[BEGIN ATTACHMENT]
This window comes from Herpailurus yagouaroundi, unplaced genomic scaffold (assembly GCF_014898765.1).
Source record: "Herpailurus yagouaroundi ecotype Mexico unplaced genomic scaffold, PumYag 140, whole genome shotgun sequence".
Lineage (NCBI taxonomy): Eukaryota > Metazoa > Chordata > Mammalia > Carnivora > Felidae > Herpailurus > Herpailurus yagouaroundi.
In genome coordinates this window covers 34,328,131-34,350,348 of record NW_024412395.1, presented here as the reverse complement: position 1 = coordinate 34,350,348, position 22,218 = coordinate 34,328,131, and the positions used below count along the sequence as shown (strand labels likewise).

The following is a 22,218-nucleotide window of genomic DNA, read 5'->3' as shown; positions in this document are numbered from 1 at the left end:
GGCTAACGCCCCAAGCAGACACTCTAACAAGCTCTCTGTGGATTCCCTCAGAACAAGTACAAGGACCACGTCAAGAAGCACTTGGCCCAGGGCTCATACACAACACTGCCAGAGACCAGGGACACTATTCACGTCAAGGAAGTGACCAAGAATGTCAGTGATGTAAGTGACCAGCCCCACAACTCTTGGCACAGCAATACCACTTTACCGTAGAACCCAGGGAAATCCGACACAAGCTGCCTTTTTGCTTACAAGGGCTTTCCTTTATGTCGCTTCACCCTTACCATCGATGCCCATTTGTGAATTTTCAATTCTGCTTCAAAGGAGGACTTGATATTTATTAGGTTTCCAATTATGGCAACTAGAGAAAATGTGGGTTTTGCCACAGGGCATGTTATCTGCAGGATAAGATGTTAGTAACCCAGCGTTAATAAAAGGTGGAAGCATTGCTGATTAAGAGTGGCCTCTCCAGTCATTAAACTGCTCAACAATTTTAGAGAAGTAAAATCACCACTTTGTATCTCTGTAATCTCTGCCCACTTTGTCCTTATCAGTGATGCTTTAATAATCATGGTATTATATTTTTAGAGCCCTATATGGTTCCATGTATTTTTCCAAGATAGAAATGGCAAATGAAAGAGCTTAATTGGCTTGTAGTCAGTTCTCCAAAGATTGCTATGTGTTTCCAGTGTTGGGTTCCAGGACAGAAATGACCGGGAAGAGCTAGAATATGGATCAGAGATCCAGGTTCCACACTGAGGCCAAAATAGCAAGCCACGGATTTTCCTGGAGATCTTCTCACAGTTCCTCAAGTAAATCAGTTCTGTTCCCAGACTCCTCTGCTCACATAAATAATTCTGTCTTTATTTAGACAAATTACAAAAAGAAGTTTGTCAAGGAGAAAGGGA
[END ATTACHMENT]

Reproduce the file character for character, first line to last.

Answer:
This window comes from Herpailurus yagouaroundi, unplaced genomic scaffold (assembly GCF_014898765.1).
Source record: "Herpailurus yagouaroundi ecotype Mexico unplaced genomic scaffold, PumYag 140, whole genome shotgun sequence".
Lineage (NCBI taxonomy): Eukaryota > Metazoa > Chordata > Mammalia > Carnivora > Felidae > Herpailurus > Herpailurus yagouaroundi.
In genome coordinates this window covers 34,328,131-34,350,348 of record NW_024412395.1, presented here as the reverse complement: position 1 = coordinate 34,350,348, position 22,218 = coordinate 34,328,131, and the positions used below count along the sequence as shown (strand labels likewise).

The following is a 22,218-nucleotide window of genomic DNA, read 5'->3' as shown; positions in this document are numbered from 1 at the left end:
GGCTAACGCCCCAAGCAGACACTCTAACAAGCTCTCTGTGGATTCCCTCAGAACAAGTACAAGGACCACGTCAAGAAGCACTTGGCCCAGGGCTCATACACAACACTGCCAGAGACCAGGGACACTATTCACGTCAAGGAAGTGACCAAGAATGTCAGTGATGTAAGTGACCAGCCCCACAACTCTTGGCACAGCAATACCACTTTACCGTAGAACCCAGGGAAATCCGACACAAGCTGCCTTTTTGCTTACAAGGGCTTTCCTTTATGTCGCTTCACCCTTACCATCGATGCCCATTTGTGAATTTTCAATTCTGCTTCAAAGGAGGACTTGATATTTATTAGGTTTCCAATTATGGCAACTAGAGAAAATGTGGGTTTTGCCACAGGGCATGTTATCTGCAGGATAAGATGTTAGTAACCCAGCGTTAATAAAAGGTGGAAGCATTGCTGATTAAGAGTGGCCTCTCCAGTCATTAAACTGCTCAACAATTTTAGAGAAGTAAAATCACCACTTTGTATCTCTGTAATCTCTGCCCACTTTGTCCTTATCAGTGATGCTTTAATAATCATGGTATTATATTTTTAGAGCCCTATATGGTTCCATGTATTTTTCCAAGATAGAAATGGCAAATGAAAGAGCTTAATTGGCTTGTAGTCAGTTCTCCAAAGATTGCTATGTGTTTCCAGTGTTGGGTTCCAGGACAGAAATGACCGGGAAGAGCTAGAATATGGATCAGAGATCCAGGTTCCACACTGAGGCCAAAATAGCAAGCCACGGATTTTCCTGGAGATCTTCTCACAGTTCCTCAAGTAAATCAGTTCTGTTCCCAGACTCCTCTGCTCACATAAATAATTCTGTCTTTATTTAGACAAATTACAAAAAGAAGTTTGTCAAGGAGAAAGGGA